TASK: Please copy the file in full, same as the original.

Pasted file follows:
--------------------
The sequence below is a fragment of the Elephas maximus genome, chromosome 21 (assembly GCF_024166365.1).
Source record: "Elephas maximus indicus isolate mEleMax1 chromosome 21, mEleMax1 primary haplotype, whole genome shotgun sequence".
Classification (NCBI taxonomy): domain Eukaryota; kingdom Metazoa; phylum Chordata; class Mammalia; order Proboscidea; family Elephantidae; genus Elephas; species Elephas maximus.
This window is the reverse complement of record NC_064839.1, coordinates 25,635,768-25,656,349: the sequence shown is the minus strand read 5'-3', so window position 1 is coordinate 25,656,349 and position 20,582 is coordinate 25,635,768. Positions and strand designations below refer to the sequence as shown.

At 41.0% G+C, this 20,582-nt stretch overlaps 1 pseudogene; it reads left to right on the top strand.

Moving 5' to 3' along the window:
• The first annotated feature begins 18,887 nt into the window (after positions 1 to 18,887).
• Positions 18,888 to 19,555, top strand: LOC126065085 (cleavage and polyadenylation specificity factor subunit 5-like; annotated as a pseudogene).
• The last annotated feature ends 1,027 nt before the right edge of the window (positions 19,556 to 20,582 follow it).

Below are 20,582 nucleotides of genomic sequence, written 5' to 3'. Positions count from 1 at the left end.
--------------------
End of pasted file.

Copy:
The sequence below is a fragment of the Elephas maximus genome, chromosome 21 (assembly GCF_024166365.1).
Source record: "Elephas maximus indicus isolate mEleMax1 chromosome 21, mEleMax1 primary haplotype, whole genome shotgun sequence".
Classification (NCBI taxonomy): domain Eukaryota; kingdom Metazoa; phylum Chordata; class Mammalia; order Proboscidea; family Elephantidae; genus Elephas; species Elephas maximus.
This window is the reverse complement of record NC_064839.1, coordinates 25,635,768-25,656,349: the sequence shown is the minus strand read 5'-3', so window position 1 is coordinate 25,656,349 and position 20,582 is coordinate 25,635,768. Positions and strand designations below refer to the sequence as shown.

At 41.0% G+C, this 20,582-nt stretch overlaps 1 pseudogene; it reads left to right on the top strand.

Moving 5' to 3' along the window:
• The first annotated feature begins 18,887 nt into the window (after positions 1 to 18,887).
• Positions 18,888 to 19,555, top strand: LOC126065085 (cleavage and polyadenylation specificity factor subunit 5-like; annotated as a pseudogene).
• The last annotated feature ends 1,027 nt before the right edge of the window (positions 19,556 to 20,582 follow it).

Below are 20,582 nucleotides of genomic sequence, written 5' to 3'. Positions count from 1 at the left end.